Mark Says: A collaborative studio album by South African pianist-singer Thandi Ntuli and American ‘Ambient Jazz’ composer/producer Carlos Niño (producer of André 3000’s debut solo album New Blue Sun) deconstructs more Jazz orthadoxy via the inherent improvisation a the heart of African music. Essentially a solo piano-and-voice session, recorded in 2019 in one Venice Beach afternoon at the studio of LA multi-instrumentalist Niño. A minimalist affair, with some minor overdubbing & post-production, it’s fluid delicate runs explore the nature of freedom and the beauty of the natural world with feelings of hope, loss and serenity. A very intimate, vibey type album; you have to be in the right mood and place for. Made the Guardian’s Top 10 Global Albums of The Year, and ended up on Mojo’s top 10 Jazz albums of 2023.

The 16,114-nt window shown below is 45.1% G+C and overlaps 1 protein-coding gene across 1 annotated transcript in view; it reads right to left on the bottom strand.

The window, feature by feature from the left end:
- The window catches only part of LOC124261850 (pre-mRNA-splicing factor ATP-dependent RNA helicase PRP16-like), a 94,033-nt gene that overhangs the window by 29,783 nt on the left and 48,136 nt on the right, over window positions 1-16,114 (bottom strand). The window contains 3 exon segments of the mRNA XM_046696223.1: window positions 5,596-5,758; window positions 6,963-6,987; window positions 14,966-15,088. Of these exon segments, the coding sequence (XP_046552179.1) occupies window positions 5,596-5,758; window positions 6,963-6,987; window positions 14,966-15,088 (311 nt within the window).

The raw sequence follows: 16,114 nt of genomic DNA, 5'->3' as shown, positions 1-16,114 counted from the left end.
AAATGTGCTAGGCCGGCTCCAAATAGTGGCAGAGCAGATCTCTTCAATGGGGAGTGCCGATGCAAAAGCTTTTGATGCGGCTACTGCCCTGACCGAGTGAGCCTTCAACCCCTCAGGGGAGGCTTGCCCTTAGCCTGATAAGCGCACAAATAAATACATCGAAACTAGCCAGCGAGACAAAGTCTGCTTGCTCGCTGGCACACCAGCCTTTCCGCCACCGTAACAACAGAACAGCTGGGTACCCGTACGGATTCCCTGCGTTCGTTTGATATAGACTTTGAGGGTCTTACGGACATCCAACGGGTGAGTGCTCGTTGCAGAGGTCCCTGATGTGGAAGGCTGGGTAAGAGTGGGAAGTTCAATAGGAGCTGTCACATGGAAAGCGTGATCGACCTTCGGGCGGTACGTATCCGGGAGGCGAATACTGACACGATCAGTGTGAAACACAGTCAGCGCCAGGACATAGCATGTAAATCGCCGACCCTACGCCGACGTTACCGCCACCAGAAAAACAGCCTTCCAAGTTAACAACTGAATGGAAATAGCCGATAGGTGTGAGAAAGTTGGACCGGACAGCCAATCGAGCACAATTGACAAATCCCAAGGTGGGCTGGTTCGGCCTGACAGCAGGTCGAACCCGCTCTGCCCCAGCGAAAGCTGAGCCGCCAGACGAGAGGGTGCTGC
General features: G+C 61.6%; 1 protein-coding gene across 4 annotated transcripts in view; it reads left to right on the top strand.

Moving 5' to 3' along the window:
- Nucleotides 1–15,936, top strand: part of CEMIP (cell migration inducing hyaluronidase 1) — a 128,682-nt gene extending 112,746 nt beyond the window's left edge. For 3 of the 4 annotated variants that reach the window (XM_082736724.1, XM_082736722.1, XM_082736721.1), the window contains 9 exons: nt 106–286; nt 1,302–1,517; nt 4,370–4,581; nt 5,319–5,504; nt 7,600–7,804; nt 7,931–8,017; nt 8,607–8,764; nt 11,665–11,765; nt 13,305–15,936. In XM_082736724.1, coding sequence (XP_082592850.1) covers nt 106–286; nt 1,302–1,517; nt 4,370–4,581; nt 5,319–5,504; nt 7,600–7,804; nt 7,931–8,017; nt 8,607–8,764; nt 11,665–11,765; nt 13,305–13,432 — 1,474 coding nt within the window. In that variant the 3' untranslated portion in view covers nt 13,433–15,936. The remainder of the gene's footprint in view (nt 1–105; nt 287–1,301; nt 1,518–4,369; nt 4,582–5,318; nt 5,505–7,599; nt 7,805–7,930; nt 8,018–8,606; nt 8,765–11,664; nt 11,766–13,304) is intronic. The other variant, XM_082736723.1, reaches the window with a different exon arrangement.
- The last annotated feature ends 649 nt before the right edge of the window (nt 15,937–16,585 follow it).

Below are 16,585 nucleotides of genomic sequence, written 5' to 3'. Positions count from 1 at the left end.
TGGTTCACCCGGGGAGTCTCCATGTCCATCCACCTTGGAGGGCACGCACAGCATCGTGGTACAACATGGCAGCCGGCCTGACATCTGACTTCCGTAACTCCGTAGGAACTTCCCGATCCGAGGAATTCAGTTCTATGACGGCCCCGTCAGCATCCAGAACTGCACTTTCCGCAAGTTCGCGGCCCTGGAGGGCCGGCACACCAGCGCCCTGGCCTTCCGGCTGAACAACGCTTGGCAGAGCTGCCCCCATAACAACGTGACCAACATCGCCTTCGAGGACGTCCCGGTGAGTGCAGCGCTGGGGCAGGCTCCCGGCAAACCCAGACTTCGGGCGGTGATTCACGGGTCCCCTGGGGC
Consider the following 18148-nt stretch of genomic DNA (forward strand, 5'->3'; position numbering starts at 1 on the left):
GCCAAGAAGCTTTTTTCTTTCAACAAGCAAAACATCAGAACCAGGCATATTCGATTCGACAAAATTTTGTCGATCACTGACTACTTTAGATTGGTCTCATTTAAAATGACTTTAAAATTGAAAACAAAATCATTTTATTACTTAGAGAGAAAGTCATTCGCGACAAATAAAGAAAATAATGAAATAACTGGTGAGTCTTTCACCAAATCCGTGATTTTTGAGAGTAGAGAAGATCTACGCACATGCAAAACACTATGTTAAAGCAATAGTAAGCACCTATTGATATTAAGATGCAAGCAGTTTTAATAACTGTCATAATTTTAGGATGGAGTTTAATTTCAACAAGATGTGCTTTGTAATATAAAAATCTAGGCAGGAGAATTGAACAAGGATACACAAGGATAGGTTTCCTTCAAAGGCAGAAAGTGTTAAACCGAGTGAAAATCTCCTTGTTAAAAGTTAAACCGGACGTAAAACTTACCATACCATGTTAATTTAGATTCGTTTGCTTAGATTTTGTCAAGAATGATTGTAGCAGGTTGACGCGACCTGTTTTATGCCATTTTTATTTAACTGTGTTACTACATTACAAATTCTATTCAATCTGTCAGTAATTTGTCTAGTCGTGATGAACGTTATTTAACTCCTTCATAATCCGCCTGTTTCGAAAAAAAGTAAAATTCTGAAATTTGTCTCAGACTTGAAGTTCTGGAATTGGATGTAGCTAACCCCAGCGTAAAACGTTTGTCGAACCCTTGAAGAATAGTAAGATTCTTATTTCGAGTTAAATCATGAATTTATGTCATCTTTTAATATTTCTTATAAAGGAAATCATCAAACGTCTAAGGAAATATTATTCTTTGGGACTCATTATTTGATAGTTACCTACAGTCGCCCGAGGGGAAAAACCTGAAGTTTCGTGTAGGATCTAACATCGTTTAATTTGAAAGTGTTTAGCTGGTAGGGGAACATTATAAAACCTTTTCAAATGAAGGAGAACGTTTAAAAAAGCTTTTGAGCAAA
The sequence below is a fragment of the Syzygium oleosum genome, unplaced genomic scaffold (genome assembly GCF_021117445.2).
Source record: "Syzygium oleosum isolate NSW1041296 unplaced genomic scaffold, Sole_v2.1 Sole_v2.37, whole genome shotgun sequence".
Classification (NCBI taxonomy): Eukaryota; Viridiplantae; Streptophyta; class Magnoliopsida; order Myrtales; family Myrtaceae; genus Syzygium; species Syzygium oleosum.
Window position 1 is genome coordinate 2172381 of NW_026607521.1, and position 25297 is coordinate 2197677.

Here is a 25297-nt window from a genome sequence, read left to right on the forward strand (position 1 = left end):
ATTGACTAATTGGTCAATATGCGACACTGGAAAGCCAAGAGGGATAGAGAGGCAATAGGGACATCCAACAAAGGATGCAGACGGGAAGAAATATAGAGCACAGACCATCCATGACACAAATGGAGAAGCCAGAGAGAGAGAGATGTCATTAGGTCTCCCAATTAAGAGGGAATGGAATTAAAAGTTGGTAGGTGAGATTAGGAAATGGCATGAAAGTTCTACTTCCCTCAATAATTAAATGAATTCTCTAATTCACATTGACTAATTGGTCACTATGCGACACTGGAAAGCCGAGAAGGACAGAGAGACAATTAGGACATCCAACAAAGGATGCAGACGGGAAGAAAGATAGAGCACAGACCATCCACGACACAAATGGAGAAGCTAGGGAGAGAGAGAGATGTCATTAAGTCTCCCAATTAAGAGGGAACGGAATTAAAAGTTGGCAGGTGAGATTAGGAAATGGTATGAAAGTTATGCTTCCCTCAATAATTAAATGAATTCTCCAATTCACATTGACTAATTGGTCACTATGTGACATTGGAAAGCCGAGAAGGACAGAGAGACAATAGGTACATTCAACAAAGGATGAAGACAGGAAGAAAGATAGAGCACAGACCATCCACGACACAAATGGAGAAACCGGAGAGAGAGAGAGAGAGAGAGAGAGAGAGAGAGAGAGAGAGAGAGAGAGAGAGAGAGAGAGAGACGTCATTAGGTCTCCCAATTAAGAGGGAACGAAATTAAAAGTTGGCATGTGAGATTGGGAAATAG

Continue reading “February’s New Music for Te Awe Part 2”

February’s New Music for Te Awe Part 1


via GIPHY

Statler: Well, it was good.
Waldorf: Ah, it was very bad.
Statler: Well, it was average.
Waldorf: Ah, it was in the middle there.
Statler: Ah, it wasn’t that great.
Waldorf: I kind of liked it.”
-‘The Muppet Show’.

I’m Mark, the Music & Film Specialist at Wellington City Libraries. I buy music for the CD & Vinyl collections, and also run the Libraries’ Wellington Music Facebook page). My Music Specialist colleague Sam, and Fiction Specialist (and avid music fan) Neil, join me every month to cast an eye over the new material we have been buying for the music collection at our CBD Te Awe library. We pick out some interesting titles across a range of music genres, and try to limit our reviews to a few lines only. Can we encapsulate an entire album in just a couple of lines? [Ed. This is probably unlikely at this point]. Do we actually know anything about new music? Or, are we just too old to understand what most of this is banging on about? [Ed. This is more than likely]. Read on to find out…

Outta sync / Letts, Don